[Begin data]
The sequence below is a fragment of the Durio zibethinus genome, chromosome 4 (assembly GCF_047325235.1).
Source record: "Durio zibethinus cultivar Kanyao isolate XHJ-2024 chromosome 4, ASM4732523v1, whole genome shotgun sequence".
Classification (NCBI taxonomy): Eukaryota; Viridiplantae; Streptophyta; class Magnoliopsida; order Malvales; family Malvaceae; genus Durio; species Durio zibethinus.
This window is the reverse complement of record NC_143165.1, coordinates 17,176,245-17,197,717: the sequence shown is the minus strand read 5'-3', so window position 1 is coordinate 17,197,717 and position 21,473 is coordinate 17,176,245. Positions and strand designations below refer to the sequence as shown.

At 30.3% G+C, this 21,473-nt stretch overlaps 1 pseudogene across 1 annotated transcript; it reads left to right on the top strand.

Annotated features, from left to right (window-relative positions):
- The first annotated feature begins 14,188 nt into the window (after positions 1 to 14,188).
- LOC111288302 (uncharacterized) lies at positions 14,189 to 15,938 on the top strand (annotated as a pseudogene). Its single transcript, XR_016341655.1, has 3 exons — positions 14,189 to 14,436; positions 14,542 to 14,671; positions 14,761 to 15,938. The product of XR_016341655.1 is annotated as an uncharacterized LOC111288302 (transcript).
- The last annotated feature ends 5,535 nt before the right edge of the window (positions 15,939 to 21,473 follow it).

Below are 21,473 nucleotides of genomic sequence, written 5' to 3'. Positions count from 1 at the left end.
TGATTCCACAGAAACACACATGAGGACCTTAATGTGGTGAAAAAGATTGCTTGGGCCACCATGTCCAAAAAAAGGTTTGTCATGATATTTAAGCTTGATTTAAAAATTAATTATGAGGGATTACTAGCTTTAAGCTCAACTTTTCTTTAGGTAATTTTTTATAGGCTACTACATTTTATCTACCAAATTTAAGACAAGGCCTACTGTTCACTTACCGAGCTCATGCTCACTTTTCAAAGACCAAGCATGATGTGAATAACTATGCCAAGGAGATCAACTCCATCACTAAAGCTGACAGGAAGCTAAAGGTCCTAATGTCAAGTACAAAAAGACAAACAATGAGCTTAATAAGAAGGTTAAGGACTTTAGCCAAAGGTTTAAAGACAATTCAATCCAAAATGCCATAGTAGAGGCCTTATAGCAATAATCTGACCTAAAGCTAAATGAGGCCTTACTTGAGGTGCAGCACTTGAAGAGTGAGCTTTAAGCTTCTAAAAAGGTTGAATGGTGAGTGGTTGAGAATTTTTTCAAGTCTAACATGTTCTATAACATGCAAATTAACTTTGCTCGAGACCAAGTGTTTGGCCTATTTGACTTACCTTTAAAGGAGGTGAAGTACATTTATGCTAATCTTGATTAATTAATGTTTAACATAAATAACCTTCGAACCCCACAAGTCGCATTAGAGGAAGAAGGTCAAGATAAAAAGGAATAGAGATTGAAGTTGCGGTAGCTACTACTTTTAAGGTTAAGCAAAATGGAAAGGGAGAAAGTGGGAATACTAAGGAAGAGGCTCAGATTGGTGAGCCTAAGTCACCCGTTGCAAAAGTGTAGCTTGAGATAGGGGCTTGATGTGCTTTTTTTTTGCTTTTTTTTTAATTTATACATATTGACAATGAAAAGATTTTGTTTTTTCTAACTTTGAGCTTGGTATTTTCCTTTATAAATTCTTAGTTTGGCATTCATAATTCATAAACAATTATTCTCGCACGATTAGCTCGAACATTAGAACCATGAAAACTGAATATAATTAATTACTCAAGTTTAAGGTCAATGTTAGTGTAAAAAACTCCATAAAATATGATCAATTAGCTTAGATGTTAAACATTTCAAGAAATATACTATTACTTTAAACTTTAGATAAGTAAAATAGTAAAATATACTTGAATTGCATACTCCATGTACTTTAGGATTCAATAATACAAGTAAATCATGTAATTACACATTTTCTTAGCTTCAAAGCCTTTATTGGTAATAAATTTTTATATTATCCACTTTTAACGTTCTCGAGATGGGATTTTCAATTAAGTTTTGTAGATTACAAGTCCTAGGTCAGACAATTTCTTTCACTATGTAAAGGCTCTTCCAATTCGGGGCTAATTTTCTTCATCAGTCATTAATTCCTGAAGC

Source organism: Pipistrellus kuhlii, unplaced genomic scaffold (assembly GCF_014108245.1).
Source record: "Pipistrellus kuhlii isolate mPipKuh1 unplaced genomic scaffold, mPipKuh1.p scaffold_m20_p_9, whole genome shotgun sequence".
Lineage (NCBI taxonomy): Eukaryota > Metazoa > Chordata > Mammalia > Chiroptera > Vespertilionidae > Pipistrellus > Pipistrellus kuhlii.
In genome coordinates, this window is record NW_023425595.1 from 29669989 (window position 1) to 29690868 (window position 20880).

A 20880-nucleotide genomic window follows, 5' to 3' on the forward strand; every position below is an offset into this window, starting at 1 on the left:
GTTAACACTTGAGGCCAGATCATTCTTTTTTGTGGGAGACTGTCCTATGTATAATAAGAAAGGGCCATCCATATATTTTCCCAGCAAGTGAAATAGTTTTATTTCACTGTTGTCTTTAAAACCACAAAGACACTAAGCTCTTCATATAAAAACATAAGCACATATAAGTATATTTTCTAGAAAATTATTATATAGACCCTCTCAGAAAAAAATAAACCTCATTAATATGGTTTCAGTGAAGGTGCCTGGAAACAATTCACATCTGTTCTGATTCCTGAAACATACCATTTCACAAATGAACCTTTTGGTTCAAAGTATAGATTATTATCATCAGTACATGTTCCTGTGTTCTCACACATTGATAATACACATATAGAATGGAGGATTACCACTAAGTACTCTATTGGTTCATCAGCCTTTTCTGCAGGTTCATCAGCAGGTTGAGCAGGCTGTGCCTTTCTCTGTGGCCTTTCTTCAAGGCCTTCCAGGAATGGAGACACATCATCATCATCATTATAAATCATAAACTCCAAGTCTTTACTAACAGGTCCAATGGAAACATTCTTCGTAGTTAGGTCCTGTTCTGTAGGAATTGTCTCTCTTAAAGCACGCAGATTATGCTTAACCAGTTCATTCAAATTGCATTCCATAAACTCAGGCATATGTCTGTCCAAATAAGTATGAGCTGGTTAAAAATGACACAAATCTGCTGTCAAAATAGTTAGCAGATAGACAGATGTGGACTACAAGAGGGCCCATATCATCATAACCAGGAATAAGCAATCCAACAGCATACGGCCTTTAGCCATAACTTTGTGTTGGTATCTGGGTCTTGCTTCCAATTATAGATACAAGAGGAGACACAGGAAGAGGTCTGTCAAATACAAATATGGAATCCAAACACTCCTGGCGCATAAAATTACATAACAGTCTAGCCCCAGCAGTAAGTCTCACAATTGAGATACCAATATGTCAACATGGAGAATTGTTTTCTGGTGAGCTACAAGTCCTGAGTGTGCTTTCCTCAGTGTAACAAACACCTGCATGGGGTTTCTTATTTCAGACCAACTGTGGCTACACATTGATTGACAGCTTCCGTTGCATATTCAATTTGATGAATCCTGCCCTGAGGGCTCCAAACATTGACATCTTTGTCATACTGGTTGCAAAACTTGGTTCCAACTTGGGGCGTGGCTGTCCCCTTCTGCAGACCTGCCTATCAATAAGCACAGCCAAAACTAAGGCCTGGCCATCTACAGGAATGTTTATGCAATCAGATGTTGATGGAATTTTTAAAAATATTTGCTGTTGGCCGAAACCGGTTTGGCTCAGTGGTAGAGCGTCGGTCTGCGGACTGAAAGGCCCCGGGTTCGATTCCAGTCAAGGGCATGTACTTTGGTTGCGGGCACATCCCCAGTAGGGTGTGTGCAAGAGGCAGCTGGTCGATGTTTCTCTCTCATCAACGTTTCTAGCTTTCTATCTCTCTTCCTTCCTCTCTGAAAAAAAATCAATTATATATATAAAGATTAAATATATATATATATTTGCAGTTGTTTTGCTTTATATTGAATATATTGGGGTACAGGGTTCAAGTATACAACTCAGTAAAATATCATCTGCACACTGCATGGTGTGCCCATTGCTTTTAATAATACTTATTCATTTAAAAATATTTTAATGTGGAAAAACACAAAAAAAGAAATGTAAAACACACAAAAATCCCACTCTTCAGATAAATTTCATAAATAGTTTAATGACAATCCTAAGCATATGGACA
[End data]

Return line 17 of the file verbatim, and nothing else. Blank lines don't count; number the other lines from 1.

GTTAACACTTGAGGCCAGATCATTCTTTTTTGTGGGAGACTGTCCTATGTATAATAAGAAAGGGCCATCCATATATTTTCCCAGCAAGTGAAATAGTTTTATTTCACTGTTGTCTTTAAAACCACAAAGACACTAAGCTCTTCATATAAAAACATAAGCACATATAAGTATATTTTCTAGAAAATTATTATATAGACCCTCTCAGAAAAAAATAAACCTCATTAATATGGTTTCAGTGAAGGTGCCTGGAAACAATTCACATCTGTTCTGATTCCTGAAACATACCATTTCACAAATGAACCTTTTGGTTCAAAGTATAGATTATTATCATCAGTACATGTTCCTGTGTTCTCACACATTGATAATACACATATAGAATGGAGGATTACCACTAAGTACTCTATTGGTTCATCAGCCTTTTCTGCAGGTTCATCAGCAGGTTGAGCAGGCTGTGCCTTTCTCTGTGGCCTTTCTTCAAGGCCTTCCAGGAATGGAGACACATCATCATCATCATTATAAATCATAAACTCCAAGTCTTTACTAACAGGTCCAATGGAAACATTCTTCGTAGTTAGGTCCTGTTCTGTAGGAATTGTCTCTCTTAAAGCACGCAGATTATGCTTAACCAGTTCATTCAAATTGCATTCCATAAACTCAGGCATATGTCTGTCCAAATAAGTATGAGCTGGTTAAAAATGACACAAATCTGCTGTCAAAATAGTTAGCAGATAGACAGATGTGGACTACAAGAGGGCCCATATCATCATAACCAGGAATAAGCAATCCAACAGCATACGGCCTTTAGCCATAACTTTGTGTTGGTATCTGGGTCTTGCTTCCAATTATAGATACAAGAGGAGACACAGGAAGAGGTCTGTCAAATACAAATATGGAATCCAAACACTCCTGGCGCATAAAATTACATAACAGTCTAGCCCCAGCAGTAAGTCTCACAATTGAGATACCAATATGTCAACATGGAGAATTGTTTTCTGGTGAGCTACAAGTCCTGAGTGTGCTTTCCTCAGTGTAACAAACACCTGCATGGGGTTTCTTATTTCAGACCAACTGTGGCTACACATTGATTGACAGCTTCCGTTGCATATTCAATTTGATGAATCCTGCCCTGAGGGCTCCAAACATTGACATCTTTGTCATACTGGTTGCAAAACTTGGTTCCAACTTGGGGCGTGGCTGTCCCCTTCTGCAGACCTGCCTATCAATAAGCACAGCCAAAACTAAGGCCTGGCCATCTACAGGAATGTTTATGCAATCAGATGTTGATGGAATTTTTAAAAATATTTGCTGTTGGCCGAAACCGGTTTGGCTCAGTGGTAGAGCGTCGGTCTGCGGACTGAAAGGCCCCGGGTTCGATTCCAGTCAAGGGCATGTACTTTGGTTGCGGGCACATCCCCAGTAGGGTGTGTGCAAGAGGCAGCTGGTCGATGTTTCTCTCTCATCAACGTTTCTAGCTTTCTATCTCTCTTCCTTCCTCTCTGAAAAAAAATCAATTATATATATAAAGATTAAATATATATATATATTTGCAGTTGTTTTGCTTTATATTGAATATATTGGGGTACAGGGTTCAAGTATACAACTCAGTAAAATATCATCTGCACACTGCATGGTGTGCCCATTGCTTTTAATAATACTTATTCATTTAAAAATATTTTAATGTGGAAAAACACAAAAAAAGAAATGTAAAACACACAAAAATCCCACTCTTCAGATAAATTTCATAAATAGTTTAATGACAATCCTAAGCATATGGACA